The decline in equity trading activity since September last year is challenging the low-cost, high-volume business models of Europe’s new multilateral trading facilities (MTFs), prompting observers to suggest the platforms should focus on differentiators other than price to survive.
Values traded across Europe fell to €857.7 billion in February 2008 from €1.9 trillion in the same month last year, according to figures from data vendor Thomson Reuters’ monthly European market share reports, while volumes fell to 146 billion shares from 162.5 billion over the same period.
“Having a bunch of MTFs that do pretty much the same thing and are trying to outdo each other with lower and lower prices isn’t the best way to challenge the dominance of the primary exchanges,” says Steve Grob, director at trading technology firm Fidessa.
MTFs’ maker-taker pricing structures only afford a narrow profit margin, meaning that they have to attract high volumes to turn a profit even in favourable market conditions. But as volumes have declined, MTFs are now engaged in an increasingly fierce price war, which is cutting further into their already wafer-thin margins.
For example, following the introduction of its new fee schedule in April, Turquoise now only makes 0.08 of a basis point per trade with its least-generous rebate and only 0.04 of a basis point for its most-generous rebate, compared with 0.20 of a basis point when it launched last August.
The difficulties MTFs face in the current environment have called into question how long shareholders are willing to support them. “It is very challenging for MTFs,” says Bob McDowall, research director for Europe at research and consulting form TowerGroup. “They have a fixed cost base under which they can’t go and they require sustainable order flow to make their incremental income. That isn’t there at the moment. It is a test of shareholder resolve.”
As most MTFs do not charge for their market data, and have few other revenue streams apart from trading, they are ill-suited to protracted price wars. “This plays to the strengths of the scale incumbents,” says Anthony Kirby, director, regulatory and risk management, financial services at accounting firm Ernst & Young.
Instead of simply cutting prices, Grob at Fidessa suggests MTFs should differentiate. Some MTFs have already started branching out into new areas. Chi-X, for example, has expanded into trading technology provision following its purchase of Cicada last year, and revealed plans last week to start trading exchange-traded commodities.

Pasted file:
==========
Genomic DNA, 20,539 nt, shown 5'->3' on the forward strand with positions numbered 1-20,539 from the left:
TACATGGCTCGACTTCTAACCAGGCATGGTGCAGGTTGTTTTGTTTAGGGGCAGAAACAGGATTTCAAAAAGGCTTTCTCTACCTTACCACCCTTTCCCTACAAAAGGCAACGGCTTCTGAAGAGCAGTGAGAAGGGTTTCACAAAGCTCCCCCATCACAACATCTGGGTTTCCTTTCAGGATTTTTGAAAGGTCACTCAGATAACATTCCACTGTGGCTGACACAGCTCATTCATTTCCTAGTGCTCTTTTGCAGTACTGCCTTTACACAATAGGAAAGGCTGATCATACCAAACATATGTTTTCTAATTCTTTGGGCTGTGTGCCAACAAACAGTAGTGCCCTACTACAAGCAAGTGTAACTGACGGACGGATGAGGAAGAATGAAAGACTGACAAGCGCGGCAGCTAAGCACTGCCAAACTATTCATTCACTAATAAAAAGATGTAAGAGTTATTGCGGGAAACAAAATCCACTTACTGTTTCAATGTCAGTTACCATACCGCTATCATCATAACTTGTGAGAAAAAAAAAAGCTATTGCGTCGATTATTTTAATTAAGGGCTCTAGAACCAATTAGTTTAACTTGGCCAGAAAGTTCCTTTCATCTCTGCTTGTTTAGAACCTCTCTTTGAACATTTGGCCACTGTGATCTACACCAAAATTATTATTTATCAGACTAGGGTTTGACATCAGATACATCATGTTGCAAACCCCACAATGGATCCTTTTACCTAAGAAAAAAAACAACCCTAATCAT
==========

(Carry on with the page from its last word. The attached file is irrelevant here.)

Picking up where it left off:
One area ripe for improvement, Grob contends, is ease of connectivity. “The successful MTFs will be the ones that find ways to make connecting to them as convenient as possible,” he says.
Grob also argues that MTFs focusing on a particular segment of the European equities market, whether a particular region, market cap band or type of user, will be successful, and holds up Nordic MTF Burgundy, due to launch on 4 June, as an example.
“Once you have dominated one piece of the overall market, you can then start to move sideways into other neighbouring territories,” Grob comments. “That to me seems like a better plan than trying to take on the whole European market and be cheaper than everyone else.”
A further area for diversification is offering true interaction between dark and lit trading. While some MTFs, such as Turquoise, offer both dark and lit trading, regulatory restrictions prevent certain dark orders interacting with other types of flow. “No single MTF has really cracked that yet, and anyone that can will definitely emerge as one of the winners,” says Grob.
Shareholder and governance structures could also prove an important differentiator for trading platforms. In these low-volume times, the ability to attract statistical arbitrage and high-frequency traders is important. Those who have such firms as investors may benefit more than others. “If you a stat arb or hedge fund and you have got skin in the game with a venue, you will be more inclined to put your order flow into that particular venue,” says Kirby.
Will the MTFs’ challenging position speed up consolidation? “If you had asked me six months ago, I would have said we would be seeing consolidation by around late 2010. Now I would say we will have consolidation by the end of this year,” says Phillip Silitschanu, senior analyst at research and advisory firm Aite Group.
However, while MTFs are facing a tough time, a number of factors could help them stay the course. One is their low cost base. Most MTFs have small workforces and low overheads compared with incumbent exchanges. “MTFs are set up to run very lean and that is a saving grace,” says Silitschanu. “If they have to cut 10% of their workforce to survive, that’s only around three people for an MTF, but around 100 people for an operation such as the London Stock Exchange. As bad as markets have got and as thin as volumes have got, I think most of the MTFs have a fighting chance.”
And shareholders, though themselves cash-strapped in some cases, are unlikely to turn their backs on MTFs so soon after their launch. “The people behind these platforms have committed significant amounts of intellectual and physical capital. I don’t think any of them thought it was going to be a short-term process,” says Grob.